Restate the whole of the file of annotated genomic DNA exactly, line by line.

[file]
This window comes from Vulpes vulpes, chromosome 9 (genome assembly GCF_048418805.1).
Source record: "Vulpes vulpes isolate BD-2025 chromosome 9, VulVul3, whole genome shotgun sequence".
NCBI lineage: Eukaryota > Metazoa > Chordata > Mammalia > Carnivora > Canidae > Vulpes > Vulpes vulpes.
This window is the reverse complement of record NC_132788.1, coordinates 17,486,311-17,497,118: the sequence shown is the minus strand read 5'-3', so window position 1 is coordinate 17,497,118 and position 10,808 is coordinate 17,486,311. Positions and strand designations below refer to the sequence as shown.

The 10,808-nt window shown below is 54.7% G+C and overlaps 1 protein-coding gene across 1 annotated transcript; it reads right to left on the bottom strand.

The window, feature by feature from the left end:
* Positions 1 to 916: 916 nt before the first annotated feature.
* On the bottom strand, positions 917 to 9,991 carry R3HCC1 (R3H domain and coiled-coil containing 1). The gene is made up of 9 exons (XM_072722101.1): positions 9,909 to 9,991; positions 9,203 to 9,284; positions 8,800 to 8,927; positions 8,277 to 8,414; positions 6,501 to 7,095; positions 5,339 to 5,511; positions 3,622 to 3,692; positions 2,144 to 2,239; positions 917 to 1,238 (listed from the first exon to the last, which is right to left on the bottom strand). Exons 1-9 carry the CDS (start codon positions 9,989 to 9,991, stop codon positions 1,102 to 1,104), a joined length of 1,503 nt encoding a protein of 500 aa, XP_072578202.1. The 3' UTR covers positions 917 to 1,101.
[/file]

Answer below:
This window comes from Vulpes vulpes, chromosome 9 (genome assembly GCF_048418805.1).
Source record: "Vulpes vulpes isolate BD-2025 chromosome 9, VulVul3, whole genome shotgun sequence".
NCBI lineage: Eukaryota > Metazoa > Chordata > Mammalia > Carnivora > Canidae > Vulpes > Vulpes vulpes.
This window is the reverse complement of record NC_132788.1, coordinates 17,486,311-17,497,118: the sequence shown is the minus strand read 5'-3', so window position 1 is coordinate 17,497,118 and position 10,808 is coordinate 17,486,311. Positions and strand designations below refer to the sequence as shown.

The 10,808-nt window shown below is 54.7% G+C and overlaps 1 protein-coding gene across 1 annotated transcript; it reads right to left on the bottom strand.

The window, feature by feature from the left end:
* Positions 1 to 916: 916 nt before the first annotated feature.
* On the bottom strand, positions 917 to 9,991 carry R3HCC1 (R3H domain and coiled-coil containing 1). The gene is made up of 9 exons (XM_072722101.1): positions 9,909 to 9,991; positions 9,203 to 9,284; positions 8,800 to 8,927; positions 8,277 to 8,414; positions 6,501 to 7,095; positions 5,339 to 5,511; positions 3,622 to 3,692; positions 2,144 to 2,239; positions 917 to 1,238 (listed from the first exon to the last, which is right to left on the bottom strand). Exons 1-9 carry the CDS (start codon positions 9,989 to 9,991, stop codon positions 1,102 to 1,104), a joined length of 1,503 nt encoding a protein of 500 aa, XP_072578202.1. The 3' UTR covers positions 917 to 1,101.